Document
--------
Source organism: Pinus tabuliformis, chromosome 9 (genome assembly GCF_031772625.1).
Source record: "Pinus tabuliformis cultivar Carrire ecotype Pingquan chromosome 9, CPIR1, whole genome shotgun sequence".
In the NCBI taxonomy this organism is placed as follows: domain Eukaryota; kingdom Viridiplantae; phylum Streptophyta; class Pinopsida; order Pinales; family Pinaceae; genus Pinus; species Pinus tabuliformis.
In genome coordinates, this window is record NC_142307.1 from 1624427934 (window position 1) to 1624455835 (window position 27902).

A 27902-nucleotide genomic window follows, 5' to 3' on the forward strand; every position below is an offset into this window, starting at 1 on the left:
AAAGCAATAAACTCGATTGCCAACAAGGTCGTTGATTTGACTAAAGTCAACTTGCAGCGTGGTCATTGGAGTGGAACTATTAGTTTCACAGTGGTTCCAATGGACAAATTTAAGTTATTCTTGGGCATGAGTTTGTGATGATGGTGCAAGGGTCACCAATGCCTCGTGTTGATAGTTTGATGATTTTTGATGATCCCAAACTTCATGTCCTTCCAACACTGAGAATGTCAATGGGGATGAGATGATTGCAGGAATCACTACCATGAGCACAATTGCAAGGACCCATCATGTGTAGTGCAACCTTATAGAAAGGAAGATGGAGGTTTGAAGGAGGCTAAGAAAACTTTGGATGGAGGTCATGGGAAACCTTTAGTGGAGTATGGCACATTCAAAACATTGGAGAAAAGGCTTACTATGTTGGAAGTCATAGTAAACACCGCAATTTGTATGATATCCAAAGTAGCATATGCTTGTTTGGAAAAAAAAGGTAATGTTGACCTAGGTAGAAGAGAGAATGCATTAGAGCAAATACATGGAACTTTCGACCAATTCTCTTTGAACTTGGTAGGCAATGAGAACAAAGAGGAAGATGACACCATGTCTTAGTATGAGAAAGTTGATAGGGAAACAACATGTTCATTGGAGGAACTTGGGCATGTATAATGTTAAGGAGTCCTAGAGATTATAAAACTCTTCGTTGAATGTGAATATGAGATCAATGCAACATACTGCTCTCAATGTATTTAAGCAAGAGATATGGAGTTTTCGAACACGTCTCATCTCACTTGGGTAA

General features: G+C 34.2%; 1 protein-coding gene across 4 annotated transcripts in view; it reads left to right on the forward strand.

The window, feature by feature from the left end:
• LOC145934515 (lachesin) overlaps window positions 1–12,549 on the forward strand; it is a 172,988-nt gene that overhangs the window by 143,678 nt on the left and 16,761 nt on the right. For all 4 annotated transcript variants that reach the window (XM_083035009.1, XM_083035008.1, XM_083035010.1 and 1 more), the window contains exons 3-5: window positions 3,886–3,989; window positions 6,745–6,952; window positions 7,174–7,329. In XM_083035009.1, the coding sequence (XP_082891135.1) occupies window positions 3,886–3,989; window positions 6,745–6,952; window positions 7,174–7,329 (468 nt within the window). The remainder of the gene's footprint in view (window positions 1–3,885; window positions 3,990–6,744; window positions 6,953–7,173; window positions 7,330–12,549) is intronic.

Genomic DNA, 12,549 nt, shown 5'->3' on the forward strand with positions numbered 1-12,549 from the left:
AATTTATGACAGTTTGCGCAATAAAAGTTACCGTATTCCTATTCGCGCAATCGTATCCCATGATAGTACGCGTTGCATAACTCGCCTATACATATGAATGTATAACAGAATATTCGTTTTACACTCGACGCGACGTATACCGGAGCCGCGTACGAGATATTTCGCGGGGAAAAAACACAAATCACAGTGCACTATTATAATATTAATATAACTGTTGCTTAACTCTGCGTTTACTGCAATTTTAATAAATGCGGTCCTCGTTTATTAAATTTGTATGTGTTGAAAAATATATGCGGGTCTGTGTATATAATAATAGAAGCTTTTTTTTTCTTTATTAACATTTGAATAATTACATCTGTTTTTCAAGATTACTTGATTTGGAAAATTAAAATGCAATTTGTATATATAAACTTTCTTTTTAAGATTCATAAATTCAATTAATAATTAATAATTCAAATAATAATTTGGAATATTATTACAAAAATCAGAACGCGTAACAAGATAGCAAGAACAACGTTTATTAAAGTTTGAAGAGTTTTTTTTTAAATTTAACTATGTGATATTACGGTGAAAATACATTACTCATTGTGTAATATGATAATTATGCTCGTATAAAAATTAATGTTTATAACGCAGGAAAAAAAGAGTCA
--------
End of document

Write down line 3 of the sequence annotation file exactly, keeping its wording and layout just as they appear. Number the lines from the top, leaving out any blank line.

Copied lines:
In the NCBI taxonomy this organism is placed as follows: domain Eukaryota; kingdom Viridiplantae; phylum Streptophyta; class Pinopsida; order Pinales; family Pinaceae; genus Pinus; species Pinus tabuliformis.